Wrought Iron Patio and Garden Furniture

New, Vintage and Antique Wrought Iron Patio and Garden Furniture


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Wrought Iron Patio and Garden Furniture


Craving a not-so-average veranda? A patio that feels alfresco perfecto? Insert a wrought iron patio set. The grand dame of outdoor furniture, wrought iron patio sets are coveted for their craftsmanship and classic appeal.

Wrought iron is iron that has been heated and hand-hammered into shape. Compared to other metals, iron is magnificently malleable. It can assume incredibly versatile shapes, ranging from sinuous scrolls to next-level latticework. For anyone seeking the antithesis of big, blocky, modular patio furniture, old iron patio furniture is an optimal option.

Vintage wrought iron lawn furniture is also remarkably durable, which accounts for its use in items designed to be indestructible such as warships, railways, and horseshoes. Unlike aluminum or wicker, wrought iron is generally accepted to be weather-resistant. So long as its surface remains unpenetrated, wrought iron will not flake and it will not rust.

Wrought iron is also incredibly weighty, ensuring that airborne events—such as the iconic tornado in The Wizard of Oz that set a knitting octogenarian and her front porch rocker aloft—are strictly out of the question. As any owner of flimsy plastic outdoor furniture knows, wrought iron patio furnitures’ heft not only makes it a splurge-worthy asset in hurricane country, but in any region known to experience a moderate breeze on occasion. Because in reality, angling your patio furniture out of your neighbor’s pool is not always the best look.

Those looking to extend the life of their old iron patio furniture should keep an eye out for any chips or scratches that might develop. Knicks can lead to rust, so it’s best to doctor any blemishes right away by lightly sanding them and applying a bit of paint to seal them from the elements. As far as cleaning goes, antique wrought iron garden furniture is fairly low maintenance. Wrought iron chairs and tables can be cleaned with a soft cloth dipped in a mild dishwashing detergent diluted in water. As a final step, some iron enthusiasts swear by an automotive spray wax, which they say helps repel water. Whether or not you spring for the wax, it’s worth noting that most wrought iron patio sets are finished with a powder coat to battle corrosion.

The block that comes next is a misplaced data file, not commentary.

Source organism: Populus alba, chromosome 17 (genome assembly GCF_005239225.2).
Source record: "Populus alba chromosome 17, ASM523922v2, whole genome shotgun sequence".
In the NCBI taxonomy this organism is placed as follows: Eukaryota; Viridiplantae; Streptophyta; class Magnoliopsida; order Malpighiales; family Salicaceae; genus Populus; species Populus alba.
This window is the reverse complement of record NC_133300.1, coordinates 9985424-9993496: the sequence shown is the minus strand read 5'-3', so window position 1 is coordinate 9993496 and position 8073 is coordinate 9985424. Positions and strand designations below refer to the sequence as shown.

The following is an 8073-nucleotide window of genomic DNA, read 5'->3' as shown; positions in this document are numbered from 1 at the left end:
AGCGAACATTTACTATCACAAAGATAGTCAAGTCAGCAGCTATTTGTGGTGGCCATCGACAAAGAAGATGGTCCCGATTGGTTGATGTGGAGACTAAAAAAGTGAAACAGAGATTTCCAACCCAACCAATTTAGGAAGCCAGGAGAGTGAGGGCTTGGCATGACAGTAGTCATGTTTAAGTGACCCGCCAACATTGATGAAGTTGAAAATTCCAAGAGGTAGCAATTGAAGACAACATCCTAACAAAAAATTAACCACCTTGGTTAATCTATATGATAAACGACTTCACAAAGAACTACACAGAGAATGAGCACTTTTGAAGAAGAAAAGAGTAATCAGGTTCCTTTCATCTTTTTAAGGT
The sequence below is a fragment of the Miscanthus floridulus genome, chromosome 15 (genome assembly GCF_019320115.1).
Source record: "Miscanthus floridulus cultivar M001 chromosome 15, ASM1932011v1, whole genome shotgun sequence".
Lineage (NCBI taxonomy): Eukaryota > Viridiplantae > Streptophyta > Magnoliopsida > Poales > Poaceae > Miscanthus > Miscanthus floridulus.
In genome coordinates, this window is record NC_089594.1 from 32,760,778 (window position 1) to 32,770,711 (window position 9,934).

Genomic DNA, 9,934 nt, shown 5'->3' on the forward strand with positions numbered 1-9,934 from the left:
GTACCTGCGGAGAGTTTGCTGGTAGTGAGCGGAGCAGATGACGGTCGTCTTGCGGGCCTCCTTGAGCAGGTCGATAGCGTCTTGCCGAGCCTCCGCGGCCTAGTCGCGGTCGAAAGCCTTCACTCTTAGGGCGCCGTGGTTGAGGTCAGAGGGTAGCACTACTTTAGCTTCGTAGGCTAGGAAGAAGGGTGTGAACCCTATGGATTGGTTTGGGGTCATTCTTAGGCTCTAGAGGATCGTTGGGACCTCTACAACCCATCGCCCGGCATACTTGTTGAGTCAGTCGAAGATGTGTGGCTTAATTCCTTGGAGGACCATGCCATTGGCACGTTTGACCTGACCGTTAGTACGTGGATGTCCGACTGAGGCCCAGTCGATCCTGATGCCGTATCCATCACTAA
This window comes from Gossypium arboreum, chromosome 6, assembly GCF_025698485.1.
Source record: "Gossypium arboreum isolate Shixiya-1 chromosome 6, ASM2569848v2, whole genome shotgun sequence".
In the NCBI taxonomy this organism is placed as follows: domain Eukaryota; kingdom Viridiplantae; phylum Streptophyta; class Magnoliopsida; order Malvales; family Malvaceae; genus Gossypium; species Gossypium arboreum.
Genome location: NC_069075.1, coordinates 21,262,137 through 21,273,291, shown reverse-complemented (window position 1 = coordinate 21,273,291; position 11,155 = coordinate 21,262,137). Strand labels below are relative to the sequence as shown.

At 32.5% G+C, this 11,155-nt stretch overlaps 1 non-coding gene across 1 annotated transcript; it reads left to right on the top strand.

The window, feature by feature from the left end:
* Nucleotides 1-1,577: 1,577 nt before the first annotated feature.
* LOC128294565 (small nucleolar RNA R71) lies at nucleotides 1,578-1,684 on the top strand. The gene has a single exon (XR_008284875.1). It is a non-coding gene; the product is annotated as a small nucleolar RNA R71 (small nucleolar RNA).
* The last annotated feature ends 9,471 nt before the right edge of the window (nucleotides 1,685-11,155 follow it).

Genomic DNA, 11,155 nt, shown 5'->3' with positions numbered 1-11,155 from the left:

Compared to other outdoor materials, wrought iron packs more pros than cons, but it’s worth noting that come summertime, wrought iron patio chairs are liable to turn into literal hot seats. Thankfully, the issue is easy enough to remedy with the addition of a few cushions. Most vintage wrought iron patio furniture sets are sold without cushions, so it’s worthwhile to plan on allotting a bit of spend to outfitting your new seats in something plush. For Mid-Century Modern wrought iron patio furniture, cushions in bright, solid colors are a safe bet, but for more old-fashioned sets there’s something perfectly on-point about colored cushions with bright white piping. Either way you go, consider a Sunbrella fabric that is UV resistant and will prevent the need for pulling your cushions inside every evening.



Cool, irreverent shapes, and a deft blend of Modernist and 19th Century-style details were New York-based wrought iron furniture maker, Salterini’s, calling card. Founded by Italian immigrant, John B. Salterini, Salterini wrought iron patio furniture is magnificently fun. From tiered lily pad side tables to the brand’s iconic clamshell chair designed by Italian architect/designer Maurizio Tempestini, Salterini patio furniture is go-to for the outdoor aesthete. In fact, Salterini was so convinced of his furniture’s crossover appeal that the brand famously ran an ad post-WWII encouraging newlyweds to make a Salterini patio table their everyday indoor dining table.

Russell Woodard

Those looking to entertain en plein air would be remiss to not consider the shapely wrought iron designs of American designer Russell Woodard. Although the Russell Woordard brand may be best known for their spun fiberglass patio sets that resemble a particularly magnificent cat’s cradle, it’s the brand’s recently reissued wrought iron Sculptra chair that truly enchants. Constructed of wire mesh, Sculptra chairs are designed to cradle to contours of the human form. The result is a stunningly sculptural style seat that resembles an undulating wave.


Meadowcraft may not have the vintage cache of brands like Salterini and Russell Woodward, but what it lacks in a cult following it more than makes up for with its sheer iron will. The nation’s leader in wrought iron furniture production, Meadowcraft is headquartered in Alabama and can trace its origins back to the early 20th Century when it produced the majority of iron gates in the Birmingham area. Vintage wrought iron Meadowcraft furniture is among the most expertly crafted on the market. From latticework to vine-work, the brand ranks among the best cost-conscious alternatives to Salterini.